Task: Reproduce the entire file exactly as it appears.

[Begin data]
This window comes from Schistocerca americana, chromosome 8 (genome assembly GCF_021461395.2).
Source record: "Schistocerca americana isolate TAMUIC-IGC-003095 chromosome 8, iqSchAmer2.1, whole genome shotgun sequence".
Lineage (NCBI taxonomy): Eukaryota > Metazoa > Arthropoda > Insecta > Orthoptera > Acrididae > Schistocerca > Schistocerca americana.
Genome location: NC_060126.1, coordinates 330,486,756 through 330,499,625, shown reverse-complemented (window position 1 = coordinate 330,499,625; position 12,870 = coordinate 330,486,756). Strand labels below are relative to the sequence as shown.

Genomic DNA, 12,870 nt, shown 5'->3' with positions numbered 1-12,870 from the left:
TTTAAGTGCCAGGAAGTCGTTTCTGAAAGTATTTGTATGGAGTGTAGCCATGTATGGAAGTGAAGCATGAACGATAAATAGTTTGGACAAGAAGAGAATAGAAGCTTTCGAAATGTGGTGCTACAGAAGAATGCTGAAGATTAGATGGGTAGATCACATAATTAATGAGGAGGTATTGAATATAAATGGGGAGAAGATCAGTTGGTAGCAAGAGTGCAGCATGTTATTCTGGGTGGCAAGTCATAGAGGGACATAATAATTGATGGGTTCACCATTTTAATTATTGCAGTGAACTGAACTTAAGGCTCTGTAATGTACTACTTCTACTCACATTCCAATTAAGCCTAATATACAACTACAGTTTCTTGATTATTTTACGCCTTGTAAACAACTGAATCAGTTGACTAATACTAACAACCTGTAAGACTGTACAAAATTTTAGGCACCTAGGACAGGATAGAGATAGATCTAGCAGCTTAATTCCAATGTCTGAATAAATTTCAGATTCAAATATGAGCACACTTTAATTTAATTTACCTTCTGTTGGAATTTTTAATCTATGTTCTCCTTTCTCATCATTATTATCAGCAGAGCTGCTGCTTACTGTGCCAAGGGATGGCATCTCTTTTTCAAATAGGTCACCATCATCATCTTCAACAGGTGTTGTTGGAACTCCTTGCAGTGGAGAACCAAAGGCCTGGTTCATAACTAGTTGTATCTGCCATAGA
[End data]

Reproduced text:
This window comes from Schistocerca americana, chromosome 8 (genome assembly GCF_021461395.2).
Source record: "Schistocerca americana isolate TAMUIC-IGC-003095 chromosome 8, iqSchAmer2.1, whole genome shotgun sequence".
Lineage (NCBI taxonomy): Eukaryota > Metazoa > Arthropoda > Insecta > Orthoptera > Acrididae > Schistocerca > Schistocerca americana.
Genome location: NC_060126.1, coordinates 330,486,756 through 330,499,625, shown reverse-complemented (window position 1 = coordinate 330,499,625; position 12,870 = coordinate 330,486,756). Strand labels below are relative to the sequence as shown.

Genomic DNA, 12,870 nt, shown 5'->3' with positions numbered 1-12,870 from the left:
TTTAAGTGCCAGGAAGTCGTTTCTGAAAGTATTTGTATGGAGTGTAGCCATGTATGGAAGTGAAGCATGAACGATAAATAGTTTGGACAAGAAGAGAATAGAAGCTTTCGAAATGTGGTGCTACAGAAGAATGCTGAAGATTAGATGGGTAGATCACATAATTAATGAGGAGGTATTGAATATAAATGGGGAGAAGATCAGTTGGTAGCAAGAGTGCAGCATGTTATTCTGGGTGGCAAGTCATAGAGGGACATAATAATTGATGGGTTCACCATTTTAATTATTGCAGTGAACTGAACTTAAGGCTCTGTAATGTACTACTTCTACTCACATTCCAATTAAGCCTAATATACAACTACAGTTTCTTGATTATTTTACGCCTTGTAAACAACTGAATCAGTTGACTAATACTAACAACCTGTAAGACTGTACAAAATTTTAGGCACCTAGGACAGGATAGAGATAGATCTAGCAGCTTAATTCCAATGTCTGAATAAATTTCAGATTCAAATATGAGCACACTTTAATTTAATTTACCTTCTGTTGGAATTTTTAATCTATGTTCTCCTTTCTCATCATTATTATCAGCAGAGCTGCTGCTTACTGTGCCAAGGGATGGCATCTCTTTTTCAAATAGGTCACCATCATCATCTTCAACAGGTGTTGTTGGAACTCCTTGCAGTGGAGAACCAAAGGCCTGGTTCATAACTAGTTGTATCTGCCATAGA